Get Organized –
1.Â Find a manila file folder and label it “debt reduction plan“.Â This folder will contain all of the information that you will need to succeed.
2.Â Use the telephone and online access to your credit accounts and find out your current balances, current interest rates, due dates for all loans / credit cards, telephone numbers for each creditor, and addresses where creditors accept payments.Â Bonus Tip:Â Use a spreadsheet program to organize the information about your creditors, so that you can have instant access, whenever your might need it.Â Print a copy of the spreadsheet and place it in your “debt reduction plan” folder. Keep the folder / spreadsheet in a secure place.
3.Â Find out how much money you have in non-retirement accounts.Â Check your checking accounts and savings accounts.Â Every available penny will have a purpose in your “debt reduction plan” – and you need to know how many pennies you have – and where those pennies are located.
4.Â Balance your checkbook(s).Â You need to know how much money you have, at all times, throughout the debt reduction process.Â Financial sloppiness dies…today.
5.Â Take a look at your credit report.Â You can visitfor a free copy or your credit report from each of the major credit reporting agencies.Â This report will remind you of any accounts about which you have forgotten.
6.Â Stop adding to your debt.Â Personally, I stopped using my credit card, and this became a permanent decision.Â You may feel free to go back to your credit card, but when getting out of debt, consider not using them and breaking those charge-everything, worry-about-everything, habits.Â If you must use a credit card, be sure it’s one without a balance, and one you can pay off at the end of each month.
Stay Current and Add a Cushion
1.Â This article is meant for those who are current with all of their creditors, and assumes that you are ready to start attacking your debt balances.
2.Â Create anÂ easy to access emergency fund, to provide extra money, should you need it for unforeseen expenses.Â The small e-fun might mean the difference between paying cash – and having to use a credit card.Â I keep my emergency fund in my ING Direct savings account.
3.Â At every step in the debt reduction process, always stay current with minimum monthly payments.Â This is important.Â Stay current, avoid extra penalties and fees, and improve your relationship with creditors.
Create a Debt Reduction Plan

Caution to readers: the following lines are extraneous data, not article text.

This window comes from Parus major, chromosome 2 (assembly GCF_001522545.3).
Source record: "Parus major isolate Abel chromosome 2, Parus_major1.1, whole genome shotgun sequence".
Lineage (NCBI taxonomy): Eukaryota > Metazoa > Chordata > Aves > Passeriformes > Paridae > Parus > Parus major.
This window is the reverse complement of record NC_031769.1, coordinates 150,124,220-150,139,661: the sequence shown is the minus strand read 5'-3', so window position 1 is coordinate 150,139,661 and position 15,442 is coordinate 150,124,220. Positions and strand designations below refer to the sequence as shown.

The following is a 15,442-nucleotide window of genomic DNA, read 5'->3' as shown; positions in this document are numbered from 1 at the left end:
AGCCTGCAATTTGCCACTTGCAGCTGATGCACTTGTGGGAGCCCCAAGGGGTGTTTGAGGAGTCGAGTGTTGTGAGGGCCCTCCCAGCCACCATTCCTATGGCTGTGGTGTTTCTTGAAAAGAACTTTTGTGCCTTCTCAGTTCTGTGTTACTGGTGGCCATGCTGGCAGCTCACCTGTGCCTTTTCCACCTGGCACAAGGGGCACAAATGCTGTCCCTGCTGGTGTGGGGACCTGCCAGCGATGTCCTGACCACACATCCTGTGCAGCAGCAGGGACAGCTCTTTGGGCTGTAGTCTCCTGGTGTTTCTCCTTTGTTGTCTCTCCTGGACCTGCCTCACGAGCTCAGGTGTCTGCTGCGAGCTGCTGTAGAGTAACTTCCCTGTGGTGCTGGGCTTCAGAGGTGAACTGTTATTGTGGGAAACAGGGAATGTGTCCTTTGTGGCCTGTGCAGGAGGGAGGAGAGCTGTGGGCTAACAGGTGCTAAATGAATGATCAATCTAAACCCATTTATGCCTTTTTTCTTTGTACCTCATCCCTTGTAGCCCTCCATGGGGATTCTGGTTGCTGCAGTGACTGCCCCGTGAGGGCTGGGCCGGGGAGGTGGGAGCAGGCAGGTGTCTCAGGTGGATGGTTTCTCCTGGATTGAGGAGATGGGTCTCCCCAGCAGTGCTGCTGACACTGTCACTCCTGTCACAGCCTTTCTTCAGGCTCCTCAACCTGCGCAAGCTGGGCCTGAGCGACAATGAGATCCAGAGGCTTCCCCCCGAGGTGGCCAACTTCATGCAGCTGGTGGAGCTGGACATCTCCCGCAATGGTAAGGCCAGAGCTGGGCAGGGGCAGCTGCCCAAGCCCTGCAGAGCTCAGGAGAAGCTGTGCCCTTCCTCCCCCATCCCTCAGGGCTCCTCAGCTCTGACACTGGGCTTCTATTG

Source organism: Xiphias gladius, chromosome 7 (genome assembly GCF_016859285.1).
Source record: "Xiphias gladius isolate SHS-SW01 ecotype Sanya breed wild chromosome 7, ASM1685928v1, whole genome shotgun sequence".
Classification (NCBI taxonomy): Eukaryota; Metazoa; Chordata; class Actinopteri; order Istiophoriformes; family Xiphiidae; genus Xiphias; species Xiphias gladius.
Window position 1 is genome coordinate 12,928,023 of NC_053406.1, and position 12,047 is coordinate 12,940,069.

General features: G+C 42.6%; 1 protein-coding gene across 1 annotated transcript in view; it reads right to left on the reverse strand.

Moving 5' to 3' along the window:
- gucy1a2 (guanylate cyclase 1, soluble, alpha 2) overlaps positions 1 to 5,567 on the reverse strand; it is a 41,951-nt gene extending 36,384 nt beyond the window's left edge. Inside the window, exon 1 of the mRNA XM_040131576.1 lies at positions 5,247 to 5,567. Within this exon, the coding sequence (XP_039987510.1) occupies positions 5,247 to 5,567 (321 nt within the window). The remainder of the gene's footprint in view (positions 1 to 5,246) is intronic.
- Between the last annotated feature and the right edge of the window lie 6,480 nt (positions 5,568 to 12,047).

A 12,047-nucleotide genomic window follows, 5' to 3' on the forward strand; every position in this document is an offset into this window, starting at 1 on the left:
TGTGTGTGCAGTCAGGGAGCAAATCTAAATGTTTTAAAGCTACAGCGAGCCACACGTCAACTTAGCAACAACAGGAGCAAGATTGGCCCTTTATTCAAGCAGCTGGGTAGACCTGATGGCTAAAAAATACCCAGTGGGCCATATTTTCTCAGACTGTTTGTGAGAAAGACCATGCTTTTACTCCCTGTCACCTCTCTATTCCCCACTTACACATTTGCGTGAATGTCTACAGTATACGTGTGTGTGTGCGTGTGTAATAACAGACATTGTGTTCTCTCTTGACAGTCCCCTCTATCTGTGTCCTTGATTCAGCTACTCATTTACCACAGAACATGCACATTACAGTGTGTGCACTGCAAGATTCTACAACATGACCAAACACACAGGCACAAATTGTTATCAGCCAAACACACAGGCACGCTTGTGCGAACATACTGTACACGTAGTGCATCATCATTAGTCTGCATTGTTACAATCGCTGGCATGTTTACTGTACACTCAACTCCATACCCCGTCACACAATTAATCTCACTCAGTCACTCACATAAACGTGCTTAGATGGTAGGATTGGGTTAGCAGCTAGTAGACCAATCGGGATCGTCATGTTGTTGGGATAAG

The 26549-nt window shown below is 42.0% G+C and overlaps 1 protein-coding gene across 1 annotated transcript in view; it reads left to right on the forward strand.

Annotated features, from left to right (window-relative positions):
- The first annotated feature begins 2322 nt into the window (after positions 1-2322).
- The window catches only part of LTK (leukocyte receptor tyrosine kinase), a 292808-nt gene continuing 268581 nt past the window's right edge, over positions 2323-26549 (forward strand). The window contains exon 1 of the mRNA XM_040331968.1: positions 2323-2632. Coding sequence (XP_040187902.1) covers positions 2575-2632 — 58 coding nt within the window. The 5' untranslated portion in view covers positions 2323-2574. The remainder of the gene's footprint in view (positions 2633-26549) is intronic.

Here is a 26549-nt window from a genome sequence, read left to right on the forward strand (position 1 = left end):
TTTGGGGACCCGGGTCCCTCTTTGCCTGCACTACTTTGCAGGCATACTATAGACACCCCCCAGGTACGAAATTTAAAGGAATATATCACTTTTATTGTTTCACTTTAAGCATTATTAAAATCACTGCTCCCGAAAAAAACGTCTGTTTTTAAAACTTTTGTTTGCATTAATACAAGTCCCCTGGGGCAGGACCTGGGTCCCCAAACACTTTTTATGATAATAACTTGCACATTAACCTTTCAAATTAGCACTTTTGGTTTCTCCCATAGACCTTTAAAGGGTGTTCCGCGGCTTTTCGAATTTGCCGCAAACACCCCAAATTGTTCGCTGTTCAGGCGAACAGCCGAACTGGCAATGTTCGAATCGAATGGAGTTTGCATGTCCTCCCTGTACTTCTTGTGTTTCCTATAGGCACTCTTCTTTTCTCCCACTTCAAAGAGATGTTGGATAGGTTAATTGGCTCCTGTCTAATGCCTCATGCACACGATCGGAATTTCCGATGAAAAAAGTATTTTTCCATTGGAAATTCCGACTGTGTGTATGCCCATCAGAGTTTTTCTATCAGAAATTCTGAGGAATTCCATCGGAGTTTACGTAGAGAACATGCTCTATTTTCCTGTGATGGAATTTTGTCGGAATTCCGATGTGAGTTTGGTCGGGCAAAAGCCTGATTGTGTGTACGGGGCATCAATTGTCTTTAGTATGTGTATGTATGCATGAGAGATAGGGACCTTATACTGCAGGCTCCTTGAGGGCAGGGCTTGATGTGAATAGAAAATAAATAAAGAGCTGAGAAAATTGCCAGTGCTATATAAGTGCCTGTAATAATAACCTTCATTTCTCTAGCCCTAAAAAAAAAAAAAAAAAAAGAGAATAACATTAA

1.Â Using your list of creditors, consider which debt you want to attack first.Â If you are following a typical debt snowball (like I did), pick the creditor with the lowest balance, and put it first on the list.Â Put the next-lowest balance second, and so on.
2.Â Which ever way you choose to list your creditors, the same payment plan remains important.Â Pay minimums to all accounts, keeping them current, and then focus all extra payments on a single, top-of-your-list, creditor account.Â Once that account is zeroed-out, move on the next creditor on the list, and apply the payments that had been going to the first account to the second account.Â Thus, you see the reason this is called the “snowball” method.Â Throughout the entire process, the total amount allocated for debt reduction remains the same, and only the account-to-be-focused-on changes.
Make It Easy To Send Payments and Extra Payments
1.Â Sign up for free online bill pay from your bank.Â Add each of your creditors to the bill pay section and pre-schedule minimum monthly payments.
2.Â If you are unsure how your creditor (credit card company, automobile lender, ect.) handles extra payments, call them!Â Some require that you write “apply to principle” in the memo section of the check.Â There will be times when you will send one, two, even three extra payments – to the same creditor – in just one month.Â You’ll want to be sure how / when those extra payments will be processed.Â In most cases, most credit card companies will automatically add any extra payment, above minimum payment amount, towards principle reduction, but you might want to call, just to be on the safe side.
Spend Some Time Thinking About Interest Rates
1.Â The most important thing about any loan is the principle itself – the actually amount of money borrowed.Â The interest on the loan, however, is also very important.Â Run the number and consider moving a balance from one card to another, if it’s worth it.Â Frankly, for me, my plan was to be debt free in less than a year and I didn’t want to deal with the hassle of a balance transfer.
2.Â If you don’t want to go the credit card transfer route, you might check out loan consolidation information from Lending Club.Â I have heard good things about Lending Club and have accepted them as an affiliate partner.
You Are Ready To Attack Debt When:
- You are organized and know how much money you have and where it is
- You are current with all creditors
- You have established a small emergency fund
- You have written out your debt reduction plan, listing debts in order they are to be paid off
- You have an easy way to schedule and make payments and extra payments
- You have taken into account interest rates and consider methods for reducing them
- You are motivated, pumped up about reducing debt, and tired of gimmicks
Stay tuned, and we’ll move from “planning” towards “implementing the plan”.Â Until then – rock on!
Edit:Â Thanks for the link from the good folks over at Consumerist.